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Secrecy shrouds Kenya’s $2b Eurobond as Treasury mandarins withhold details

Kenya’s issuance of its second Eurobond worth $2 billion at the London Stock Exchange (LSE) on Wednesday was the culmination of a well thought-out hush-hush plan that had book runners, arrangers and government officials appearing gagged.

In stark contrast to its debut $2.75 billion issued four years ago, the current one was conducted without public awareness in the country, no prospectus was released to the public, and no indication on which investors the Eurobond was being pitched to.

By Friday, the prospectus for the debt, which Treasury Cabinet Secretary Henry Rotich announced was seven times oversubscribed, was still not available to the media. Mr Rotich told The EastAfrican the document was the preserve for investors.

The document generally contains projections, contingency plans, forecasts, use of funds, explains the country’s financial health in detail, to help the investors make an informed decision.

It would shed light on the intended use of the debt, and tell Kenyans what commitments government has made on their behalf.

In the first public statement since quietly leaving the country for a roadshow in the US and UK, Mr Rotich announced on Thursday that the bond had attracted up to $14 billion, making it one of the highest order books for an issue from Africa.

“That we got $14 billion in investor appetite reflected the continued support the country receives. We now have a dollar yield curve stretching out to 30 years, making Kenya one of only a handful of governments in Africa to achieve this. The funds will be applied towards the government’s development initiatives and liability management. We will continue to invest in the infrastructure and capacity to roll out these programmes,” Mr Rotich said.

Bond issuance leak

The Eurobond will cost the Kenyan taxpayer a total of $3.2 billion in interest payments during its lifetime of up to 30 years.

Unlike in 2014, when he gave public interviews prior to the sovereign bond issuance, Thursday’s statement would be Mr Rotich’s first public admission and disclosure of the bond’s existence, having in November last year, quietly asked the lead arrangers comprising Citi Group, Standard Chartered Bank, JP Morgan and Standard bank for pitches on how to structure the sale.

Last week’s discreet roadshow in the US cities of Boston, New York was also different from the 2014 one, with the expectation that Treasury would at least give an indication on which investors it would be pitching to.

This did not happen. Instead, as the country expected its top Treasury officials to head to London on the last leg of the roadshow, a bond issuance leak emerged via news agencies mid Wednesday morning.

The EastAfrican’s efforts to get the prospectus from the LSE were unsuccessful too.

In the 2014 bond, the prospectus was made available to the public and can still be accessed at the Irish Stock Exchange here the bond was issued.

On Thursday, the LSE tweeted a photo Mr Rotich, Treasury Permanent Secretary Dr Kamau Thugge, several banking executives from the lead arrangers’ teams and LSE executives, which was followed shortly by a statement from Treasury confirming the bond listing at the LSE.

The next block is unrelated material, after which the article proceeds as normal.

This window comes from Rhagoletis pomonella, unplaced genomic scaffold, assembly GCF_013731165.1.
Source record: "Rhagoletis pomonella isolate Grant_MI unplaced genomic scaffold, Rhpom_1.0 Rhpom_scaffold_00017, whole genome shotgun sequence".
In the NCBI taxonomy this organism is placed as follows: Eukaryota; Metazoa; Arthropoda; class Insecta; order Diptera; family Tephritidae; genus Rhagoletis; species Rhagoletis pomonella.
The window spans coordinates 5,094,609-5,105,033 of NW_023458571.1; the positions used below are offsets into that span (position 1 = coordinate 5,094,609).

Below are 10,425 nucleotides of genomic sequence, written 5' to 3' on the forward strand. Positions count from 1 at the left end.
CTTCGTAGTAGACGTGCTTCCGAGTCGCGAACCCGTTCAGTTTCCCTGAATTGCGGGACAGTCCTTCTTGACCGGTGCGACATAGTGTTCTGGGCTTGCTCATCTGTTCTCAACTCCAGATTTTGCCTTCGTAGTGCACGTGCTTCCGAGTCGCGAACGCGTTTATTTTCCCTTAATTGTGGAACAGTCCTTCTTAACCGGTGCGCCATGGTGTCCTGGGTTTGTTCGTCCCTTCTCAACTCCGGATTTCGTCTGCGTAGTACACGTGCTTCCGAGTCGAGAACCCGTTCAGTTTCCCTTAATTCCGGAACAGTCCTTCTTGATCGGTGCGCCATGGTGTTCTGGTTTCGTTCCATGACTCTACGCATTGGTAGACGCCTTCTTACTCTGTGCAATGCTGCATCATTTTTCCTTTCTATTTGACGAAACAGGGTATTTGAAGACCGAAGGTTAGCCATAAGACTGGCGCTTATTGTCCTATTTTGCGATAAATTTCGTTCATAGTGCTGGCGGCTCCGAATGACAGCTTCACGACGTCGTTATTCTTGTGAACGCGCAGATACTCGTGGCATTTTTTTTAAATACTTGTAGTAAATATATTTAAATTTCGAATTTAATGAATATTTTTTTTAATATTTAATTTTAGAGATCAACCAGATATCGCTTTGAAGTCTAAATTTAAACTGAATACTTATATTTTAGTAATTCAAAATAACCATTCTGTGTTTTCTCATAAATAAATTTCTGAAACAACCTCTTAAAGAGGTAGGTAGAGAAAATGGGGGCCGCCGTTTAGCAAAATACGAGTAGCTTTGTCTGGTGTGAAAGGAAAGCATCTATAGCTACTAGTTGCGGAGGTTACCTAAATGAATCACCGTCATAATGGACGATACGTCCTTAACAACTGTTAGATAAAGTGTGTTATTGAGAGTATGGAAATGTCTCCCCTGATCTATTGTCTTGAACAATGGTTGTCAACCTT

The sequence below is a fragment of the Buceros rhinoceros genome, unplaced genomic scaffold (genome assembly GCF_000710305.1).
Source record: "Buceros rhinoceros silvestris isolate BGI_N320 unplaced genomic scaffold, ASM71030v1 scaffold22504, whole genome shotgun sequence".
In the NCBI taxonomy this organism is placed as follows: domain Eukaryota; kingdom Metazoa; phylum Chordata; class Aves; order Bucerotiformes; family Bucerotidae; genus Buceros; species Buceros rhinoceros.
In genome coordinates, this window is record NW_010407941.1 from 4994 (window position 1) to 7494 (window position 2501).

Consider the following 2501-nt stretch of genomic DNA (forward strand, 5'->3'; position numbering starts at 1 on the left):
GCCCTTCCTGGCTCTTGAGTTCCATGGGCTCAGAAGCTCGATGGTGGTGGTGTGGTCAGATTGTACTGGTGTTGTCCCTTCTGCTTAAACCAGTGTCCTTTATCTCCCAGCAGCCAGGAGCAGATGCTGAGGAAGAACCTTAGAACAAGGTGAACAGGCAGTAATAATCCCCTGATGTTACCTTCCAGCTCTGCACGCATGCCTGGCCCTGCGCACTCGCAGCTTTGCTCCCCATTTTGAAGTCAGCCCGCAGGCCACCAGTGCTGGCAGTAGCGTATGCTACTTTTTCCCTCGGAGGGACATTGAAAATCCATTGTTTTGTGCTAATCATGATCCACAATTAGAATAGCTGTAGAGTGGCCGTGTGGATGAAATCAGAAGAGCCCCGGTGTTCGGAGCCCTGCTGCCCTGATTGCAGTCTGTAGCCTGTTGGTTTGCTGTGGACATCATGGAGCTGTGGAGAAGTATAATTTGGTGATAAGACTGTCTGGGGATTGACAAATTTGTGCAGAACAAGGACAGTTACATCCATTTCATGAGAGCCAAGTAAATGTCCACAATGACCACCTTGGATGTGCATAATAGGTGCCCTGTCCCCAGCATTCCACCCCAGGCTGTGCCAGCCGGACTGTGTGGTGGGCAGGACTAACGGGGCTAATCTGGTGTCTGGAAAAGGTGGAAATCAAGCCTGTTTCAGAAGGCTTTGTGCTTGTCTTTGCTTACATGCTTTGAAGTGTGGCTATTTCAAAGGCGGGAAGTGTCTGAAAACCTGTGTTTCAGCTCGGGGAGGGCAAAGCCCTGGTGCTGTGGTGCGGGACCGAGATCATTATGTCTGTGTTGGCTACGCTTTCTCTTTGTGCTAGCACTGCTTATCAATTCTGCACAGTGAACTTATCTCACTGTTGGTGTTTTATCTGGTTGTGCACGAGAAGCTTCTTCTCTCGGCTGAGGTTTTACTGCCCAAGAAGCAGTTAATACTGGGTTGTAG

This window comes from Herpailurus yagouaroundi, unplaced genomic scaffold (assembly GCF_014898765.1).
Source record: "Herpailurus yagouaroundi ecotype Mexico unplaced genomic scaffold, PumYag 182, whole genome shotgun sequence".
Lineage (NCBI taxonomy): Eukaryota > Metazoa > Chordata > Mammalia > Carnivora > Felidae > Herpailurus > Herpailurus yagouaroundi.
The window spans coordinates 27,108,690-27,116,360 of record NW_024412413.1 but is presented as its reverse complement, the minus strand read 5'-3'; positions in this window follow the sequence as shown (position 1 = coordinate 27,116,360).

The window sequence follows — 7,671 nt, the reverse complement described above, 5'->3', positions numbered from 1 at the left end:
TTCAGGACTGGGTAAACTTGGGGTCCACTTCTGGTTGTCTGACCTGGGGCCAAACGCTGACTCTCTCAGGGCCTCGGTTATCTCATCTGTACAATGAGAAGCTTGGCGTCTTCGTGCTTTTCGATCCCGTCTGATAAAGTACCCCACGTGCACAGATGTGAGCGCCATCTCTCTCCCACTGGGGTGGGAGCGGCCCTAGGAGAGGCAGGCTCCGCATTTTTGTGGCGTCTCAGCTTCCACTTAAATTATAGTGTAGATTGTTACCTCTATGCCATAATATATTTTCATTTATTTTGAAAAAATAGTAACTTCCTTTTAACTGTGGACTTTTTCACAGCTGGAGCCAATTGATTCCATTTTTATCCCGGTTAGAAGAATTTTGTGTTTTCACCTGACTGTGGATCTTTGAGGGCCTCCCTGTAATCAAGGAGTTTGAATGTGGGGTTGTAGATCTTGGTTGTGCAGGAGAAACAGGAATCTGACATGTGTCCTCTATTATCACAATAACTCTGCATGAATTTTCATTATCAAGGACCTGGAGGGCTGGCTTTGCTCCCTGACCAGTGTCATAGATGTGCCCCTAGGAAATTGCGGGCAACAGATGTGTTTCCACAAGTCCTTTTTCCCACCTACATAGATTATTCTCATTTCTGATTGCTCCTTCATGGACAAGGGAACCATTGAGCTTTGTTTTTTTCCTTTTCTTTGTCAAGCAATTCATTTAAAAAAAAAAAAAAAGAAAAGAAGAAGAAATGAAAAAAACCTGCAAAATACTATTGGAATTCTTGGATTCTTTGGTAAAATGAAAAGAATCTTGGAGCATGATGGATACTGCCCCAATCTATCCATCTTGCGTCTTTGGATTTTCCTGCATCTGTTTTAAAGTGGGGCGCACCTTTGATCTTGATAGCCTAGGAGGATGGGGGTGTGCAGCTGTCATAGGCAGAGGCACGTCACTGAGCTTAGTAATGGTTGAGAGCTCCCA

He said Kenya had indeed issued a 10-year tenure bond at the rate of 7.25 per cent and a 30-year bond at the rate of 8.25 per cent on Wednesday. At its opening, the instrument was trading at 7.11 per cent while the 30-year one traded at 8.14 per cent.

“We have seen significant investment to our growing economy from global investors and this listing provides yet a further avenue for investors to participate in our story,” Mr Rotich would later say in a statement.

Economist David Ndii says the secrecy points to “a system that was determined to sell to the investors their own version of a success story outside of the reality”.

Previous bond proceeds

“This is not the way the Eurobonds market works. You do not go on a secret roadshow with no public prospectus. It means that they have something to hide. We have yet to conclusively get responses on what happened to the previous Eurobond proceeds, for which we are borrowing now to repay. We also saw this week the IMF standby facility debacle play out,” Dr Ndii said.

Deepak Dave, the founder of Riverside Capital, a debt advisory firm, said that the secrecy around these sorts of market issuances is never good.

“The disclosure requirements in developed markets are so strict that the truth always comes out anyway. Better to address the bad news with positivity than hide things.

As it is, and from the Order Book, the market is positive about Kenya’s prospects, hence the 30-year funding.

It would be important for the Treasury to build on that sentiment by broadening Kenya’s access to capital. Therefore, we can’t treat each Eurobond as a matter of national crisis, but instead as a positive,” Mr Dave said.

Transparency International Kenya executive director Samuel Kimeu said that the huge repayment schedules were of concern even to international institutions.

“When the public debt-to-GDP ratio was 30 per cent, Treasury and the government said that it had breached the red line of 40 per cent.

But now we are paying over 50 per cent of our revenue to service these debts and that must be worrying,” Mr Kimeu said.

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